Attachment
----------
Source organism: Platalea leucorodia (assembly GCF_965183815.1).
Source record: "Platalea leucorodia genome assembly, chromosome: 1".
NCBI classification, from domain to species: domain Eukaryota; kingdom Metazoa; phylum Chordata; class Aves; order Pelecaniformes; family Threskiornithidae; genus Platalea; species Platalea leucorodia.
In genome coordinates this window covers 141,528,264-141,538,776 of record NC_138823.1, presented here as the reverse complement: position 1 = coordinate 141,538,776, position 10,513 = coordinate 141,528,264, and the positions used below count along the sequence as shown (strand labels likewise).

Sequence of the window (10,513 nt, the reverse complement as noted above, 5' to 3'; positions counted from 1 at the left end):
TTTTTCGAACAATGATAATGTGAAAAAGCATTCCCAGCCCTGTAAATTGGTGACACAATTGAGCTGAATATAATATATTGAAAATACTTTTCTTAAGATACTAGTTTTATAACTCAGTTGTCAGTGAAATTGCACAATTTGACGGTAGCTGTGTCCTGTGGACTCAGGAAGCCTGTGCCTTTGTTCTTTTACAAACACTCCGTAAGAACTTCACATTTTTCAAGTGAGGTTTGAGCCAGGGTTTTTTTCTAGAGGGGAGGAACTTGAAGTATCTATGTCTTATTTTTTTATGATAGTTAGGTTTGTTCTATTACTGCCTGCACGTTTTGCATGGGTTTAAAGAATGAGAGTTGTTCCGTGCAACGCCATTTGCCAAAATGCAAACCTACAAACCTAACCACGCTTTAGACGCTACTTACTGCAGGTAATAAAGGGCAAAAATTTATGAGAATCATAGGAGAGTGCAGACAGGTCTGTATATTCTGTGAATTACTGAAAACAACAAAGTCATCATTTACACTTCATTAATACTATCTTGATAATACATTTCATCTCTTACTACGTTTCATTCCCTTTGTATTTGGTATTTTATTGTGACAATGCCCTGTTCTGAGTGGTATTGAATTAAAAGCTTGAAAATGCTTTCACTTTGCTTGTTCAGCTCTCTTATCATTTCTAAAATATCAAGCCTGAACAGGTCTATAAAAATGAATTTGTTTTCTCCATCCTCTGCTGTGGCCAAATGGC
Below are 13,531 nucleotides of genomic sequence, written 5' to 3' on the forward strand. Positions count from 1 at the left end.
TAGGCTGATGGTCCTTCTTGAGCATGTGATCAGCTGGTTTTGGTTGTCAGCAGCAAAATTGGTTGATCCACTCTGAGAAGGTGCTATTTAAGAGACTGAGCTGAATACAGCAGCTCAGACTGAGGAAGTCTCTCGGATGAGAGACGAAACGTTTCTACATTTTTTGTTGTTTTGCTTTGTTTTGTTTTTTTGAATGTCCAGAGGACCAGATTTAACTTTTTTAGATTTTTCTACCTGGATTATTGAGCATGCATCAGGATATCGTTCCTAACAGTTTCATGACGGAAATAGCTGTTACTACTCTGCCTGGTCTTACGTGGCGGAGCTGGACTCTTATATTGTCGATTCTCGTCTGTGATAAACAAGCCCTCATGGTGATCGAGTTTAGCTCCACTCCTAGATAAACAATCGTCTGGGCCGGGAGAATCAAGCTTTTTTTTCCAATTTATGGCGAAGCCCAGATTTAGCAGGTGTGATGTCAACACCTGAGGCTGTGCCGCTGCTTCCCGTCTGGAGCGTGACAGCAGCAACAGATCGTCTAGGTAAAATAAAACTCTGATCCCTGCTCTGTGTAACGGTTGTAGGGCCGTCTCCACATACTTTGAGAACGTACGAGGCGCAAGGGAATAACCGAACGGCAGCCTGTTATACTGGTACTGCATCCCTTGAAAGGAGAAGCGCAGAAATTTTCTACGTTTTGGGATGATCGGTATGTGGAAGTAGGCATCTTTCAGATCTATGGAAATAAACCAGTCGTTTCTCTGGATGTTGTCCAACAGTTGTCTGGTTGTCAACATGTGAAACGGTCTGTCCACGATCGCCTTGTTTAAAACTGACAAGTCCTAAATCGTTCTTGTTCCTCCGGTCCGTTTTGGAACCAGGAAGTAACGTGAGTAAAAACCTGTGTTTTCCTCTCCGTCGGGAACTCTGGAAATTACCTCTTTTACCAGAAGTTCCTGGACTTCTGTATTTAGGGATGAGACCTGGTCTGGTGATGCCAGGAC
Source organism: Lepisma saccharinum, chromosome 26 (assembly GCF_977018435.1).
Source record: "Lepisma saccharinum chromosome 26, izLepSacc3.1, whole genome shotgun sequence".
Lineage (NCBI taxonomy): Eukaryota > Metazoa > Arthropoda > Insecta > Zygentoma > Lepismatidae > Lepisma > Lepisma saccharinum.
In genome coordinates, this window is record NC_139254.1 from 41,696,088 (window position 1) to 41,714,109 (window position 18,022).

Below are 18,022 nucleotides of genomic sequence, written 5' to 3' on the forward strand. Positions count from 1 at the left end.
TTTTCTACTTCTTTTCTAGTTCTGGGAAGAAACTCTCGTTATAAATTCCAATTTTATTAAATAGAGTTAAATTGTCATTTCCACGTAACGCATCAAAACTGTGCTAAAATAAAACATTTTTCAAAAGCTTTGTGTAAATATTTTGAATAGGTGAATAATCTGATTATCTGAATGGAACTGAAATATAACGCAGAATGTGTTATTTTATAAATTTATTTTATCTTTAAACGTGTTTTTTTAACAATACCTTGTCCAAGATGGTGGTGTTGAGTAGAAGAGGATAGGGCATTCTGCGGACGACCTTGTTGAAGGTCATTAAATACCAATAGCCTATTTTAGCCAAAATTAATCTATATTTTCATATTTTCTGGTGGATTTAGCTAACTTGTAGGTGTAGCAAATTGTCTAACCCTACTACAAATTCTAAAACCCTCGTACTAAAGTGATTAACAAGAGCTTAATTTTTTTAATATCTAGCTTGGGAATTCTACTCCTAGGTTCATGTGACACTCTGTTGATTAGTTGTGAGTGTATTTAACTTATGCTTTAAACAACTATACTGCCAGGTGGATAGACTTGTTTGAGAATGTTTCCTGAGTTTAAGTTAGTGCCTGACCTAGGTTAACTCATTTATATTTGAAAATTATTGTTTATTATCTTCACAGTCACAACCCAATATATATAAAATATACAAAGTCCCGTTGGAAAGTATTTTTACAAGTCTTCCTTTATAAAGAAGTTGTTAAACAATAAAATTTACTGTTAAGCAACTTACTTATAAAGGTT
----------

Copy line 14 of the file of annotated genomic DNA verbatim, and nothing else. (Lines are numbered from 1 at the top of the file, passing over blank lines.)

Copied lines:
TTTTCTACTTCTTTTCTAGTTCTGGGAAGAAACTCTCGTTATAAATTCCAATTTTATTAAATAGAGTTAAATTGTCATTTCCACGTAACGCATCAAAACTGTGCTAAAATAAAACATTTTTCAAAAGCTTTGTGTAAATATTTTGAATAGGTGAATAATCTGATTATCTGAATGGAACTGAAATATAACGCAGAATGTGTTATTTTATAAATTTATTTTATCTTTAAACGTGTTTTTTTAACAATACCTTGTCCAAGATGGTGGTGTTGAGTAGAAGAGGATAGGGCATTCTGCGGACGACCTTGTTGAAGGTCATTAAATACCAATAGCCTATTTTAGCCAAAATTAATCTATATTTTCATATTTTCTGGTGGATTTAGCTAACTTGTAGGTGTAGCAAATTGTCTAACCCTACTACAAATTCTAAAACCCTCGTACTAAAGTGATTAACAAGAGCTTAATTTTTTTAATATCTAGCTTGGGAATTCTACTCCTAGGTTCATGTGACACTCTGTTGATTAGTTGTGAGTGTATTTAACTTATGCTTTAAACAACTATACTGCCAGGTGGATAGACTTGTTTGAGAATGTTTCCTGAGTTTAAGTTAGTGCCTGACCTAGGTTAACTCATTTATATTTGAAAATTATTGTTTATTATCTTCACAGTCACAACCCAATATATATAAAATATACAAAGTCCCGTTGGAAAGTATTTTTACAAGTCTTCCTTTATAAAGAAGTTGTTAAACAATAAAATTTACTGTTAAGCAACTTACTTATAAAGGTT